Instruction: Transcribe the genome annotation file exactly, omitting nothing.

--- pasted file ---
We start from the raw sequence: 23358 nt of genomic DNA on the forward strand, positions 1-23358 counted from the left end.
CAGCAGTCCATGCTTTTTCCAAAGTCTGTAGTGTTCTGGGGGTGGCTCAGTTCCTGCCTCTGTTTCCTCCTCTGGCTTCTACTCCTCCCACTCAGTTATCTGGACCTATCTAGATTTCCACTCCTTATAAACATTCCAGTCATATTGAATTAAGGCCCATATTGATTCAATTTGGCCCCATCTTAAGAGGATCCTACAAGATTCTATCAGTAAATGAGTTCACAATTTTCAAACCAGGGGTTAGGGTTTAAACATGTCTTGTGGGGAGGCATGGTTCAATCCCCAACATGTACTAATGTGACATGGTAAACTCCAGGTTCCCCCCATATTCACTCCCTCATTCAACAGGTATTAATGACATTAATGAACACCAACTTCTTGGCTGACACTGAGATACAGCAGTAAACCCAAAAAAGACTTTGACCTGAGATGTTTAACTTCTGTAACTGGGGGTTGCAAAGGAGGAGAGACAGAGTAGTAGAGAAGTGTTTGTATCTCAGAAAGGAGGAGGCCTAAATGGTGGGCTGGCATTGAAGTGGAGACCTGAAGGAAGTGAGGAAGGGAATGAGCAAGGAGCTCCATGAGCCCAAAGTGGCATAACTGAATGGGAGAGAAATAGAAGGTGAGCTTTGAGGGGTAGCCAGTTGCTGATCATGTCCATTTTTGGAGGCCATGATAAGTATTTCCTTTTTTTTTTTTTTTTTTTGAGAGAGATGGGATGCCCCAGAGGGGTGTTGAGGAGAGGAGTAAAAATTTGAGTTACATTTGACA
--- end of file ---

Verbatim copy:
We start from the raw sequence: 23358 nt of genomic DNA on the forward strand, positions 1-23358 counted from the left end.
CAGCAGTCCATGCTTTTTCCAAAGTCTGTAGTGTTCTGGGGGTGGCTCAGTTCCTGCCTCTGTTTCCTCCTCTGGCTTCTACTCCTCCCACTCAGTTATCTGGACCTATCTAGATTTCCACTCCTTATAAACATTCCAGTCATATTGAATTAAGGCCCATATTGATTCAATTTGGCCCCATCTTAAGAGGATCCTACAAGATTCTATCAGTAAATGAGTTCACAATTTTCAAACCAGGGGTTAGGGTTTAAACATGTCTTGTGGGGAGGCATGGTTCAATCCCCAACATGTACTAATGTGACATGGTAAACTCCAGGTTCCCCCCATATTCACTCCCTCATTCAACAGGTATTAATGACATTAATGAACACCAACTTCTTGGCTGACACTGAGATACAGCAGTAAACCCAAAAAAGACTTTGACCTGAGATGTTTAACTTCTGTAACTGGGGGTTGCAAAGGAGGAGAGACAGAGTAGTAGAGAAGTGTTTGTATCTCAGAAAGGAGGAGGCCTAAATGGTGGGCTGGCATTGAAGTGGAGACCTGAAGGAAGTGAGGAAGGGAATGAGCAAGGAGCTCCATGAGCCCAAAGTGGCATAACTGAATGGGAGAGAAATAGAAGGTGAGCTTTGAGGGGTAGCCAGTTGCTGATCATGTCCATTTTTGGAGGCCATGATAAGTATTTCCTTTTTTTTTTTTTTTTTTTGAGAGAGATGGGATGCCCCAGAGGGGTGTTGAGGAGAGGAGTAAAAATTTGAGTTACATTTGACA